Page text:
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super classes and interfaces

 
Greenhorn
Posts: 16
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hi everybody,
abstract class Super
{
abstract void shape();
}
interface Design
{
void shape();
}
class Sub extends Super implements Design
{
//which shape() needs to be given implementation
}
getting
 
Ranch Hand
Posts: 18944
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Here is my version:
<pre>
abstract class Super
{
abstract void shape();
}
interface Design
{
void shape();
}
class Subclass extends Super implements Design
{
//which shape() needs to be given implementation
public void shape ()
{
System.out.println ("I am the overrided shape");
}
public static void main (String args [])
{
Super shape1 = new Subclass ();
shape1.shape ();
Design shape2 = new Subclass ();
shape2.shape ();
}
}
</pre>
It doesn't matter what shape() it is as long as both of them having the same signature in Super and Design. When you implement the shape () method in a subclass you are actually overriding the one in both Super and Design.
One thing to watch is all methods declared in an interface are implicitly declare public. That's why I have to declare "public void shape ()" in the subclass. Without the public modifier, the java compiler will complain.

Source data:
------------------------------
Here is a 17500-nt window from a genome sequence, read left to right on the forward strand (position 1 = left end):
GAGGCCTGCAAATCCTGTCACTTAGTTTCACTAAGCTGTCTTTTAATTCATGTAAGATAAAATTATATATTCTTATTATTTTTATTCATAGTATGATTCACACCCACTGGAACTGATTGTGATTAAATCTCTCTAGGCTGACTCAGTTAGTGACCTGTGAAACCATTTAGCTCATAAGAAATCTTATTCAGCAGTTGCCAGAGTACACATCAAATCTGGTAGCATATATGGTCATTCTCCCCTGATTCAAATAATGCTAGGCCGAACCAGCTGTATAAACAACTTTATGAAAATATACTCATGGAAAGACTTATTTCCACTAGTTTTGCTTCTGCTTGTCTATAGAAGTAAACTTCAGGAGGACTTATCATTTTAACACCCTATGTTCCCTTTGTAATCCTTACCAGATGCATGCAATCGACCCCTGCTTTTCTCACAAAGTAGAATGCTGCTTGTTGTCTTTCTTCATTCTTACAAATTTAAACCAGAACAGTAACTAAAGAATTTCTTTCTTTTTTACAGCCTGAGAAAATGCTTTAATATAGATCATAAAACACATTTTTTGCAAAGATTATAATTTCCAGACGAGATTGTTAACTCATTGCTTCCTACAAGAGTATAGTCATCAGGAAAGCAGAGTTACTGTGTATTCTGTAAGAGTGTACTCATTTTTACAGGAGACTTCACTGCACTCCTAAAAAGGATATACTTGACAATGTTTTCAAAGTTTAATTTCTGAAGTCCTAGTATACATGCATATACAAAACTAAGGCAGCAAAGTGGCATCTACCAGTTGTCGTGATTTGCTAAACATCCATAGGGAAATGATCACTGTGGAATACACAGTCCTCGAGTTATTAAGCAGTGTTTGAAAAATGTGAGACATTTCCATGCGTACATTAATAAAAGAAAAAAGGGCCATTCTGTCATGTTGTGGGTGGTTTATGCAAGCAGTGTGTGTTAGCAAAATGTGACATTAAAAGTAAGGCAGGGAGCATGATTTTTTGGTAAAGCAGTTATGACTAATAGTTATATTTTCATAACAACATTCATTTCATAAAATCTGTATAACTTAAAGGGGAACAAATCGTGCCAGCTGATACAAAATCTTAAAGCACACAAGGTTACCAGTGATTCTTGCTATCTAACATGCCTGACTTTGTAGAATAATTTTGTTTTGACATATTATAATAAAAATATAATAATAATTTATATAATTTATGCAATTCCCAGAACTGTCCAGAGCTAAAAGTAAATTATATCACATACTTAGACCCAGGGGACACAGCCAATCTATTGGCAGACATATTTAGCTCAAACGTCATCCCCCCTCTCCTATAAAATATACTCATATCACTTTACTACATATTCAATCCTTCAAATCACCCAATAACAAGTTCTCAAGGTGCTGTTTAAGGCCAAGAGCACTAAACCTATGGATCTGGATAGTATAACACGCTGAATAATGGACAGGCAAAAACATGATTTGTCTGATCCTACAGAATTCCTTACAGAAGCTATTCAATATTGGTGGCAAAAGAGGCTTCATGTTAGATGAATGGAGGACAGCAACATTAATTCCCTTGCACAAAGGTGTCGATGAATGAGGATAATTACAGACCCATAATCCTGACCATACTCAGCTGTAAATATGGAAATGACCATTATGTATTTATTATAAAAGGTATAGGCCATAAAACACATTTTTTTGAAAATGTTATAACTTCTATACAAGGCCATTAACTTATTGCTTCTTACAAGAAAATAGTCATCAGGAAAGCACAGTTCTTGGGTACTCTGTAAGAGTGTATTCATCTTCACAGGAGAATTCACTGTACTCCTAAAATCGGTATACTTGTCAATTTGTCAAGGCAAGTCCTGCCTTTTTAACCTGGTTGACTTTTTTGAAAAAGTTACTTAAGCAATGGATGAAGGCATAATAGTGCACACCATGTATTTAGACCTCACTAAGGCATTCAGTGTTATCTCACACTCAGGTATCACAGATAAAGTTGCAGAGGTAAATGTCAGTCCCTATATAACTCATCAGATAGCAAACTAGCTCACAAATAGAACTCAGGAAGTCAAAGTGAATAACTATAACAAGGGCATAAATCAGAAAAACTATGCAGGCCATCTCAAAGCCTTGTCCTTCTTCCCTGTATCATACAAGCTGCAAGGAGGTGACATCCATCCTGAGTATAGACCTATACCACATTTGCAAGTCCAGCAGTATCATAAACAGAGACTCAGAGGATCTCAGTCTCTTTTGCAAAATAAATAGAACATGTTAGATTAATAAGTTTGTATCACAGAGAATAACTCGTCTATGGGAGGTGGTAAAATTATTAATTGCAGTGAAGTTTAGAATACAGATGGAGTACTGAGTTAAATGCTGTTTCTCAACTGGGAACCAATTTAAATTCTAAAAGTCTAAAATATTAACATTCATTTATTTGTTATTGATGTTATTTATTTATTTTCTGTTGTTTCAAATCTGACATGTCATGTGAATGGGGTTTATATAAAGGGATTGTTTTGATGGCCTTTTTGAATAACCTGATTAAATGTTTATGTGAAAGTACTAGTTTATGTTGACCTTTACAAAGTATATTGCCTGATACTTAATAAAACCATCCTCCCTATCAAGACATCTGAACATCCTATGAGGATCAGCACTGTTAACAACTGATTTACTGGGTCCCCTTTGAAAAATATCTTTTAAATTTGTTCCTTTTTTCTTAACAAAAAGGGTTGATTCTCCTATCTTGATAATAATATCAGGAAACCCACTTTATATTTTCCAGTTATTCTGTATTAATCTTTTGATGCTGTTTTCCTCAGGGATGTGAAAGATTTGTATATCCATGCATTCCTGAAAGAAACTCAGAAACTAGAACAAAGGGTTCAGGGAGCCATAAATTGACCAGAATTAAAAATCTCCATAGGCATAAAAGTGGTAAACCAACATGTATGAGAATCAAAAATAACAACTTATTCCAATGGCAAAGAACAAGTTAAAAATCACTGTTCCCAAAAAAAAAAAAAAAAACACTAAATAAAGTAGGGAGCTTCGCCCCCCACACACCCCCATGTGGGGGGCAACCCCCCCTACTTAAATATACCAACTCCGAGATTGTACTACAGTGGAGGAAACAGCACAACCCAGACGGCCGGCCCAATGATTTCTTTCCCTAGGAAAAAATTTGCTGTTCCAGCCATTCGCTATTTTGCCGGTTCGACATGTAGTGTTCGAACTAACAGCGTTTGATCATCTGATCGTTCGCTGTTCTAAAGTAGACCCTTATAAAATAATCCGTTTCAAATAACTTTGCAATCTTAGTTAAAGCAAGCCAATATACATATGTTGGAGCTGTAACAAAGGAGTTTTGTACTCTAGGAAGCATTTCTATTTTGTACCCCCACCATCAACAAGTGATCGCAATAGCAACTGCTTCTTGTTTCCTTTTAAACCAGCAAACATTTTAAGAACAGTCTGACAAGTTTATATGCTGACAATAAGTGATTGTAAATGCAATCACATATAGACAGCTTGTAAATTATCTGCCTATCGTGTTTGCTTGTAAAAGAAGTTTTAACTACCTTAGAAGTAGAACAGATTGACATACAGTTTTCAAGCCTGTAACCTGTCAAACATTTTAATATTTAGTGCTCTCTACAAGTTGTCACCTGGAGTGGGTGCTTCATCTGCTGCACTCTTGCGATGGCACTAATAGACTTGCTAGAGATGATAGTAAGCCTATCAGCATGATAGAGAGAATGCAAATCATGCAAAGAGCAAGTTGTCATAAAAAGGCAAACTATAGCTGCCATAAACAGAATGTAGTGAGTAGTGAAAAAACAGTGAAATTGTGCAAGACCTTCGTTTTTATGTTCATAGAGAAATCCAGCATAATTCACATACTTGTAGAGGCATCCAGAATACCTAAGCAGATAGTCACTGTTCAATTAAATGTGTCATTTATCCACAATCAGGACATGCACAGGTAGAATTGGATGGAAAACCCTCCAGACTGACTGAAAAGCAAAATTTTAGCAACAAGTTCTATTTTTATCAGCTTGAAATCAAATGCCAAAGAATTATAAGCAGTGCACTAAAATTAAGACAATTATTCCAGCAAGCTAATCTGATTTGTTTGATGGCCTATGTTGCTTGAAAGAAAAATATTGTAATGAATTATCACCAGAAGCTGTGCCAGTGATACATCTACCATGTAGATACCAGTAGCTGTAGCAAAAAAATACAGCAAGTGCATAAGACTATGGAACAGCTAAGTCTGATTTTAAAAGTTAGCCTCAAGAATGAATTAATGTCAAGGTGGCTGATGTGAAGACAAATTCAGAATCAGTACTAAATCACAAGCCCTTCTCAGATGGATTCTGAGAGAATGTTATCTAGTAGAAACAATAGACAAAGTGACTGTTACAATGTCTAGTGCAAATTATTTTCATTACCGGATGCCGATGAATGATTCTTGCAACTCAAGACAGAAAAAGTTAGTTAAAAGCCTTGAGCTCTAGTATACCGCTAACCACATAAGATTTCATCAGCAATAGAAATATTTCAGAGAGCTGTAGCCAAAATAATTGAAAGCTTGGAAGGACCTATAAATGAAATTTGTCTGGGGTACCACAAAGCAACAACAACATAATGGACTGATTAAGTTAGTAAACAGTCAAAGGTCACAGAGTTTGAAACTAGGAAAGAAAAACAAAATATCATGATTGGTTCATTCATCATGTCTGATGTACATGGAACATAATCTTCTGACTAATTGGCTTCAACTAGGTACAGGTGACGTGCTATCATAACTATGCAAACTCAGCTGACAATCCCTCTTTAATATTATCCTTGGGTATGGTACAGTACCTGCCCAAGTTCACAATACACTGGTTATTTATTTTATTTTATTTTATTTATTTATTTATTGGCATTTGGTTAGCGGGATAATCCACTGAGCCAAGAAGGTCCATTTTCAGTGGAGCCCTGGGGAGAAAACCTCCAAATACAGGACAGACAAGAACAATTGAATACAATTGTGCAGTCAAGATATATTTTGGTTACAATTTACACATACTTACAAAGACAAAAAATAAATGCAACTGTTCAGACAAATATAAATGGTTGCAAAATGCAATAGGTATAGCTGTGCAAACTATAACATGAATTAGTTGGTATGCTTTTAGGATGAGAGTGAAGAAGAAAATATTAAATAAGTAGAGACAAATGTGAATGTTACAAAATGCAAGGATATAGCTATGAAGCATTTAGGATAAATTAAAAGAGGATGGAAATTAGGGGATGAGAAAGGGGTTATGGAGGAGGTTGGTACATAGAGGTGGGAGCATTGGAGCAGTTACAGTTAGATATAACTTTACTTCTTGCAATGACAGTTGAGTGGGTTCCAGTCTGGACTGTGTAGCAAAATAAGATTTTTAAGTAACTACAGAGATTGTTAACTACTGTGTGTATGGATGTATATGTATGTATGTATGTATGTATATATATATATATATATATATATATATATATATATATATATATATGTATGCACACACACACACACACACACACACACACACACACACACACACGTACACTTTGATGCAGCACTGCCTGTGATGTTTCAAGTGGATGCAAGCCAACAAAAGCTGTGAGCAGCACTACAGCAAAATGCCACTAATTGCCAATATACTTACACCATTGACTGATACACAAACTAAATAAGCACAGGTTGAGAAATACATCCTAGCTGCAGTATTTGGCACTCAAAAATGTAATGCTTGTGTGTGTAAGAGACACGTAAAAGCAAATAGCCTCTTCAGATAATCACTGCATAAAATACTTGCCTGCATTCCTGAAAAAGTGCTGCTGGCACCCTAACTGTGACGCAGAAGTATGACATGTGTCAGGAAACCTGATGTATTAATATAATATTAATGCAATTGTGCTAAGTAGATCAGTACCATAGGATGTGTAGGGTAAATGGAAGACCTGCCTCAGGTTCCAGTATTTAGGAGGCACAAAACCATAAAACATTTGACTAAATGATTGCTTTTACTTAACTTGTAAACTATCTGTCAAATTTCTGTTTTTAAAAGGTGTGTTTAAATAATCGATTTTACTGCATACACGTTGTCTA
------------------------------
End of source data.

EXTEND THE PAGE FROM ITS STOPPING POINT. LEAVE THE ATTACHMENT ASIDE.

Desperado
Posts: 3226
5
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That one
I don't have time to test (I already passed Certification) but I'm sure you have the time if you're still studying
From what I remember reading is that since both methods have the same signature, one implementation will satisfy both at the same time... Your mileage may vary...
 
Ranch Hand
Posts: 1467
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If the return type of the 2 methods with the same name would have been different, then the compiler is confused and yells at us. . Because it does not know which method, the subclass could possibly implement. You can't have 2 methods with same signature and different return types in the same class right?
regds
maha anna
[This message has been edited by maha anna (edited May 01, 2000).]
 
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